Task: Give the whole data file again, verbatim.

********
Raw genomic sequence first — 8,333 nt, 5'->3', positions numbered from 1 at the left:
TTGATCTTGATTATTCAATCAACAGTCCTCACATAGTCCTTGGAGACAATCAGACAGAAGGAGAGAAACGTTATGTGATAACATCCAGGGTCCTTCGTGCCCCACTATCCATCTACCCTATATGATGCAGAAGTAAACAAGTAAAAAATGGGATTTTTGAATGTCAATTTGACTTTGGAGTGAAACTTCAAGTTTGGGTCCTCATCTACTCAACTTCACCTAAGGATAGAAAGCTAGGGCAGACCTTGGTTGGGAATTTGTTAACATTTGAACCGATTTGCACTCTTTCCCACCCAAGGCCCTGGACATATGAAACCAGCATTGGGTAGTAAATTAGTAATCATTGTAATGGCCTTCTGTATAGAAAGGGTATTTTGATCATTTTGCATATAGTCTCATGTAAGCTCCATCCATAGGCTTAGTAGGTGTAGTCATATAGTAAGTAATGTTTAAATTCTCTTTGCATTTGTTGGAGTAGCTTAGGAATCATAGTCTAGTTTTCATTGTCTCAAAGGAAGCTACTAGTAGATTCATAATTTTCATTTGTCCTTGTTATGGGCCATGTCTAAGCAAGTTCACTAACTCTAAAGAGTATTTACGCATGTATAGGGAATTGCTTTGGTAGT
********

Raw genomic sequence first — 8,333 nt, 5'->3', positions numbered from 1 at the left:
TTGATCTTGATTATTCAATCAACAGTCCTCACATAGTCCTTGGAGACAATCAGACAGAAGGAGAGAAACGTTATGTGATAACATCCAGGGTCCTTCGTGCCCCACTATCCATCTACCCTATATGATGCAGAAGTAAACAAGTAAAAAATGGGATTTTTGAATGTCAATTTGACTTTGGAGTGAAACTTCAAGTTTGGGTCCTCATCTACTCAACTTCACCTAAGGATAGAAAGCTAGGGCAGACCTTGGTTGGGAATTTGTTAACATTTGAACCGATTTGCACTCTTTCCCACCCAAGGCCCTGGACATATGAAACCAGCATTGGGTAGTAAATTAGTAATCATTGTAATGGCCTTCTGTATAGAAAGGGTATTTTGATCATTTTGCATATAGTCTCATGTAAGCTCCATCCATAGGCTTAGTAGGTGTAGTCATATAGTAAGTAATGTTTAAATTCTCTTTGCATTTGTTGGAGTAGCTTAGGAATCATAGTCTAGTTTTCATTGTCTCAAAGGAAGCTACTAGTAGATTCATAATTTTCATTTGTCCTTGTTATGGGCCATGTCTAAGCAAGTTCACTAACTCTAAAGAGTATTTACGCATGTATAGGGAATTGCTTTGGTAGT